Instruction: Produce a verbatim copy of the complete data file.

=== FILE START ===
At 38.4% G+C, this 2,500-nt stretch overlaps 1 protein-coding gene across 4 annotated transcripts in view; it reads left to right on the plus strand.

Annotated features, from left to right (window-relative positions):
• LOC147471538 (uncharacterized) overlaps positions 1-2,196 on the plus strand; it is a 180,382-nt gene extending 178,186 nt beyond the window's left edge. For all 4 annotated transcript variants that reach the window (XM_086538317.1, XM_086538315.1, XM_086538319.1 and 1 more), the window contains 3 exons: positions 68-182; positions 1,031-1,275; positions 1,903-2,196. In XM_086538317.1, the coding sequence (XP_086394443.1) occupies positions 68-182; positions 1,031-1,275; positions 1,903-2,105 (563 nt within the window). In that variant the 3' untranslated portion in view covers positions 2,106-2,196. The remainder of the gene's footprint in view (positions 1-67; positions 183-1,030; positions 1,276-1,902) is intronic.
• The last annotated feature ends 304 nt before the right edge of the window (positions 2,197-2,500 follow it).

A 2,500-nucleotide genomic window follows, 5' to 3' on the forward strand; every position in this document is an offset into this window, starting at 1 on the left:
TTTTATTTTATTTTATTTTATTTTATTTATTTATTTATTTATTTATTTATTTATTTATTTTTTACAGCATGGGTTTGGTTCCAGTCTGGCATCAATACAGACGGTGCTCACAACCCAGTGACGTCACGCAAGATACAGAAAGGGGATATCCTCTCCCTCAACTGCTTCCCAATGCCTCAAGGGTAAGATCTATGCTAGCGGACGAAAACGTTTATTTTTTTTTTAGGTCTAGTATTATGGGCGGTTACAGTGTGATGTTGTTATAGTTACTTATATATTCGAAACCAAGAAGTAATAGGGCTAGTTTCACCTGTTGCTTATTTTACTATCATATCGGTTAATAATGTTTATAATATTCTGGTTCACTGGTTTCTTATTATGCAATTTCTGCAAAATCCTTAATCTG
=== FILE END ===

At 38.4% G+C, this 2,500-nt stretch overlaps 1 protein-coding gene across 4 annotated transcripts in view; it reads left to right on the plus strand.

Annotated features, from left to right (window-relative positions):
• LOC147471538 (uncharacterized) overlaps positions 1-2,196 on the plus strand; it is a 180,382-nt gene extending 178,186 nt beyond the window's left edge. For all 4 annotated transcript variants that reach the window (XM_086538317.1, XM_086538315.1, XM_086538319.1 and 1 more), the window contains 3 exons: positions 68-182; positions 1,031-1,275; positions 1,903-2,196. In XM_086538317.1, the coding sequence (XP_086394443.1) occupies positions 68-182; positions 1,031-1,275; positions 1,903-2,105 (563 nt within the window). In that variant the 3' untranslated portion in view covers positions 2,106-2,196. The remainder of the gene's footprint in view (positions 1-67; positions 183-1,030; positions 1,276-1,902) is intronic.
• The last annotated feature ends 304 nt before the right edge of the window (positions 2,197-2,500 follow it).

A 2,500-nucleotide genomic window follows, 5' to 3' on the forward strand; every position in this document is an offset into this window, starting at 1 on the left:
TTTTATTTTATTTTATTTTATTTTATTTATTTATTTATTTATTTATTTATTTATTTATTTTTTACAGCATGGGTTTGGTTCCAGTCTGGCATCAATACAGACGGTGCTCACAACCCAGTGACGTCACGCAAGATACAGAAAGGGGATATCCTCTCCCTCAACTGCTTCCCAATGCCTCAAGGGTAAGATCTATGCTAGCGGACGAAAACGTTTATTTTTTTTTTAGGTCTAGTATTATGGGCGGTTACAGTGTGATGTTGTTATAGTTACTTATATATTCGAAACCAAGAAGTAATAGGGCTAGTTTCACCTGTTGCTTATTTTACTATCATATCGGTTAATAATGTTTATAATATTCTGGTTCACTGGTTTCTTATTATGCAATTTCTGCAAAATCCTTAATCTG